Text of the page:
Fourteen years ago I lived in an apartment near Palm and Nees avenues, not far from the Park Place shopping center.
Of course, the shopping center didn't exist then. No restaurants, gyms or gleaming office buildings. No traffic lights or bus stops. Just freshly laid pavement and a stop sign.
One day, while riding my bike, I spotted a gravel road that led away from Palm and Nees. It went downhill, made a sweeping turn and ran smack into the San Joaquin River.
Besides slow-moving water and brush, there wasn't much to look at. (Since then, I've learned the road was built to support gravel mining operations.) But the potential for much-needed public access to the San Joaquin was immense.
Nowhere else in Fresno does California's second-longest river run closer to more residents of Fresno.
I moved across town before the shopping center went up, not to mention the Palm Bluffs office park. In a few years, Palm and Nees went from a dusty corner to a bustling intersection.
The more people that passed through, the more they noticed the gravel road leading down to the river. Some of them came with monster trucks and brains the size of lug nuts. They busted down gates, drove over fences, tore up the river bottom, guzzled beers, set bonfires and left piles of trash.
The river bottom below Palm and Nees, an area with so much recreation potential, instead became a public nuisance.
Still, I had high hopes this area would some day become part of the San Joaquin River Parkway, the long-envisioned 22-mile greenbelt from Friant to Highway 99.
So in 2008, when plans for the River West Open Space Area were unveiled, I was disappointed and a little confused. The proposed extension of the Lewis S. Eaton Trail under Highway 41 and onto the former Spano Ranch did not connect to that river road at Palm and Nees.
Instead, the project ended just below Spano Park, which is technically at Palm and Nees but sits on top of the bluff. From there, the only way to reach the river bottom is via a steep staircase. So much for easy bicycle and handicapped access.
Why was the river bottom below Palm and Nees excluded? For several reasons, I was told.
First, the property remained in private hands. The San Joaquin River Conservancy, the state agency charged with implementing the parkway, had an option to buy the land but opted not to because it contained a former dump site. No hazardous materials were left there, supposedly, but the area needs to be cleared and paved before it's suitable for public use.
There were other complications as well -- too many for a project that seemed on the fast track to completion.
Well, here we are six years later, and River West remains in limbo. Blame the recession for the first two years of delays, but not the past four.
Since 2011, progress has been at a virtual standstill primarily due to disagreements between a neighborhood group and the nonprofit San Joaquin River Parkway and Conservation Trust.
Parking is the main bone of contention. The neighborhood group is 100% against a parking lot that would be reached via Audubon Drive, citing traffic and fire concerns, while the Parkway Trust and other stakeholders insist the lot is essential for public access.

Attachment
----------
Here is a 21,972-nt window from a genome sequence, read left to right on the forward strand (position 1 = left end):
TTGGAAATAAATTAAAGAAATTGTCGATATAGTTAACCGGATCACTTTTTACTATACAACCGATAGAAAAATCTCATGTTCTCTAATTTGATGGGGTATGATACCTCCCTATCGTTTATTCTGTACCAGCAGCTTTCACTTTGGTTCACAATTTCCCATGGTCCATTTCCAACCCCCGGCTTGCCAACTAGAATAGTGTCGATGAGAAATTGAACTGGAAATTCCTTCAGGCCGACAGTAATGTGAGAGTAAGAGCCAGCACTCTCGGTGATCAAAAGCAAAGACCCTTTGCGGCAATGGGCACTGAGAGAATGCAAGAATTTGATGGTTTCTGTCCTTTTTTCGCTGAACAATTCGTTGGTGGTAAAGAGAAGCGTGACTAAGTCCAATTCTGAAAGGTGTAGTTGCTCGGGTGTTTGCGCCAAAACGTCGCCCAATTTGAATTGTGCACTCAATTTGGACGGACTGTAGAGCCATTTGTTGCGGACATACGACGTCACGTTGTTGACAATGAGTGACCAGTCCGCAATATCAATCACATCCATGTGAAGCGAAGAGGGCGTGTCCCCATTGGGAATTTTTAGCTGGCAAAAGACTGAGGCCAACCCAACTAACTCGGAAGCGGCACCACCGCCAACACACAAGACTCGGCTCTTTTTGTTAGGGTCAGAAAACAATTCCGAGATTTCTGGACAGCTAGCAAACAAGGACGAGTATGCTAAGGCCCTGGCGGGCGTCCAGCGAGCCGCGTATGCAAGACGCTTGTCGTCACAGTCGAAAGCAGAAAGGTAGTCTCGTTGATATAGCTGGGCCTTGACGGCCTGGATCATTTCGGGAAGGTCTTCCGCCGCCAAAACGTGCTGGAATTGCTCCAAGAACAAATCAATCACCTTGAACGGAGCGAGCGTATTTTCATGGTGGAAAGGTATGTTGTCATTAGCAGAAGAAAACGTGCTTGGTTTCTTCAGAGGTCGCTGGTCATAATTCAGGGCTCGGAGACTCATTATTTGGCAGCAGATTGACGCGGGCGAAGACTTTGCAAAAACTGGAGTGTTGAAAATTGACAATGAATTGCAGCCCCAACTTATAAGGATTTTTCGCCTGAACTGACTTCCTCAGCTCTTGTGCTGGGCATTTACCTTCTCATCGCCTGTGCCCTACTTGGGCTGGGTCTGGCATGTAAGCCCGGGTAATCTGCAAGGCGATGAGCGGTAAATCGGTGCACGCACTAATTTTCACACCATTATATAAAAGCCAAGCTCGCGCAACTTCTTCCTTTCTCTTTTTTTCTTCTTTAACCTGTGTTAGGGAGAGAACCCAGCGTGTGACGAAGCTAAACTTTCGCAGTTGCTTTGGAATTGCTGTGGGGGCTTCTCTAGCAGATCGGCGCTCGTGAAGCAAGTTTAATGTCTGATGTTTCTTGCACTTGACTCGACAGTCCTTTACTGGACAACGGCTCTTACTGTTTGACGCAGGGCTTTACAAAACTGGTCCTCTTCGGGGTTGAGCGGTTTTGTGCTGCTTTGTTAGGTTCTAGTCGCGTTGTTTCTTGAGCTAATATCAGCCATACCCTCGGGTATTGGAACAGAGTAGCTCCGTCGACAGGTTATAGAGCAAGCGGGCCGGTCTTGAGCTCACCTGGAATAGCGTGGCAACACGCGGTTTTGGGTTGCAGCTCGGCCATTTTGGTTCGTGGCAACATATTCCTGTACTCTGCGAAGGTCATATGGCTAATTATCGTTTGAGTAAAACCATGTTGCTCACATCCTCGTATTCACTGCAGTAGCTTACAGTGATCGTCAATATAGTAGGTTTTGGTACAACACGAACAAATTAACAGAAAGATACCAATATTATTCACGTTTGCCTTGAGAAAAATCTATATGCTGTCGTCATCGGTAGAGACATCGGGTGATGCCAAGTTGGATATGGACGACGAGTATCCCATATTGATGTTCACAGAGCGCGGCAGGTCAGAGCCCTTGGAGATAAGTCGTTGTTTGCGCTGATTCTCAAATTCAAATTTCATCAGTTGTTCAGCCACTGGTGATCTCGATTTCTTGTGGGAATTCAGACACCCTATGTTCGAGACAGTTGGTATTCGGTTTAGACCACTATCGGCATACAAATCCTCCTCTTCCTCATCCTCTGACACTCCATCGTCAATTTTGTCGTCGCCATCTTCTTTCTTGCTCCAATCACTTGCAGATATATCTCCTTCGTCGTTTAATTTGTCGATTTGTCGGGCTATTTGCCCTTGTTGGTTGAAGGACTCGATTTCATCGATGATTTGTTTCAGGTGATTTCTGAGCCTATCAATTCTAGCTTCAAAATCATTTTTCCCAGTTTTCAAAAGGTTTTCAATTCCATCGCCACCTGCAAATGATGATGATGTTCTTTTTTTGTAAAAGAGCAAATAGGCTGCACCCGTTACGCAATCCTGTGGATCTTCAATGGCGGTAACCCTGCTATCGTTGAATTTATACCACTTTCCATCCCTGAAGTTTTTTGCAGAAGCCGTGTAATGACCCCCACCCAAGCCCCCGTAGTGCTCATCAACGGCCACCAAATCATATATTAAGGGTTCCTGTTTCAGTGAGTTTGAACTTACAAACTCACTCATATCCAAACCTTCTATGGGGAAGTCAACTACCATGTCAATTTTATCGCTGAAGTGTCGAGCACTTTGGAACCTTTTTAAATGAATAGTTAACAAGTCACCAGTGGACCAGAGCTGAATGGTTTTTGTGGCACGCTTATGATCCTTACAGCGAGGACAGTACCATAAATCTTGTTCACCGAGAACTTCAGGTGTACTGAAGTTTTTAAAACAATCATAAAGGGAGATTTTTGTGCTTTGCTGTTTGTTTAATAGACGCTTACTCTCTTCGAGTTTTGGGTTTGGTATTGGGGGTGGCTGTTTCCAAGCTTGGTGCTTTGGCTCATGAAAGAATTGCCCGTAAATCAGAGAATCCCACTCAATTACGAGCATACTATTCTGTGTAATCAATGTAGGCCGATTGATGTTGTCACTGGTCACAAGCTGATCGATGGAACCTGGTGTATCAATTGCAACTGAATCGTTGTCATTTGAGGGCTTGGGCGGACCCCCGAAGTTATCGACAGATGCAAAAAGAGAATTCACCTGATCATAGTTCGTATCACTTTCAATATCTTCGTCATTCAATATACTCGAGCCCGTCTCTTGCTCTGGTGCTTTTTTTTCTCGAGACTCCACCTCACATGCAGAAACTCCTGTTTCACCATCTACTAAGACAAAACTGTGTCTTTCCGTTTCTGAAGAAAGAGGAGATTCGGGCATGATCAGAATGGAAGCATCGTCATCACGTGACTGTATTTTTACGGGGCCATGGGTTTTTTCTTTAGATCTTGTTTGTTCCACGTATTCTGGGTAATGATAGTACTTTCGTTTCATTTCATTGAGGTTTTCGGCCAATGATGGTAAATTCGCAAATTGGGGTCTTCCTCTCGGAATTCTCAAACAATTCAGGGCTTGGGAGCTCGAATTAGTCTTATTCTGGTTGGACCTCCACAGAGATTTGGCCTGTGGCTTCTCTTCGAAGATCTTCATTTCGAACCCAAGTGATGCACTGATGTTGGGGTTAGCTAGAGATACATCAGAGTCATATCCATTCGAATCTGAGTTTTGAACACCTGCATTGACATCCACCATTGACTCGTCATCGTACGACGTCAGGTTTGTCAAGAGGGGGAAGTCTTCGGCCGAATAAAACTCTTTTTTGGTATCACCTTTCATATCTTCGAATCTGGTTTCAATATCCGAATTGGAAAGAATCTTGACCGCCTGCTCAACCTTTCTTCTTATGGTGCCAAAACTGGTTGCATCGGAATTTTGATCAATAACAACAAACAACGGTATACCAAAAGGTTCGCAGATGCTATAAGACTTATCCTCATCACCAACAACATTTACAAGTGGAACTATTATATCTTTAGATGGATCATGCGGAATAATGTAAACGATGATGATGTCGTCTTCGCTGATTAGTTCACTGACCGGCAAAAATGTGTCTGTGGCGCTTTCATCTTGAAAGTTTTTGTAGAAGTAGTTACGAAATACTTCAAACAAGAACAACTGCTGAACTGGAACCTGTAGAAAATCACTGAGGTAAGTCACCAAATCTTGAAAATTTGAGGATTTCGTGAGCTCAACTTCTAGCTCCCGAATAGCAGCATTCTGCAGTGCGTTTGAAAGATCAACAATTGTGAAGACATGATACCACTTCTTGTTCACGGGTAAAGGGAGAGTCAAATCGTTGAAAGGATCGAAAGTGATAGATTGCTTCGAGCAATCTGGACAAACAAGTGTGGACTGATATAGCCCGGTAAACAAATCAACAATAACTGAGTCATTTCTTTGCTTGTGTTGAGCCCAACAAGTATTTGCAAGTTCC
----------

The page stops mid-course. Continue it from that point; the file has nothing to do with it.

This debate shows no signs of dissipating. In fact, the two sides are as entrenched as ever.
During a recent open house that displayed the current proposal for River West and four alternatives to be studied by the Environmental Impact Report, I witnessed a heated discussion between a Bluff resident and Parkway Trust official.
Here's the sad part: Their arguments hadn't changed in six years.
If River West remains on its current course, I fear we're headed for one of two outcomes: One, the parking lot goes away, making access to 400 acres of open space unnecessarily difficult for most residents. Two, the lot gets approved, and the entire project is held up for years by litigation.
Thankfully, there's another option: Make the river bottom below Palm and Nees part of River West.
With parking on both ends of the project, there would be less need for that contentious lot in the middle. Plus, there's no easier, more convenient place for the people of Fresno to access the river.
I'm happy to tell you this option has been gaining momentum.
A couple of weeks ago, I toured the river bottom with Stan Spano, one of the property owners, and Steve Brandau, the Fresno city councilman who is also chairman of the board of the San Joaquin Conservancy.
Spano has indicated, to me and others, that he's a willing seller. I've also spoken to Cliff Tutelian, who also owns the upper road section, and am confident he could be persuaded if the land is developed in such a way that it adds value to his neighboring properties.
Ownership isn't the only hurdle. Existing roads aren't large enough to accommodate two-way car travel along with the Eaton Trail, which requires a 22-foot-wide buffer. So it'll take inventive planning and engineering.
In addition, there's a road easement that the City of Fresno entered into with Spano and Tutelian in 2006. It would have to be amended before vehicular traffic is allowed.
Despite these hurdles, I believe the challenges of adding the river bottom below Palm and Nees to River West, and creating access there, are less formidable than reaching an agreement over the contentious parking lot.
Plus, we'd end up with a project that better serves the people of Fresno.
That's still the ultimate goal, right?
The columnist can be reached at (559) 441-6218, email@example.com or @MarekTheBee on Twitter.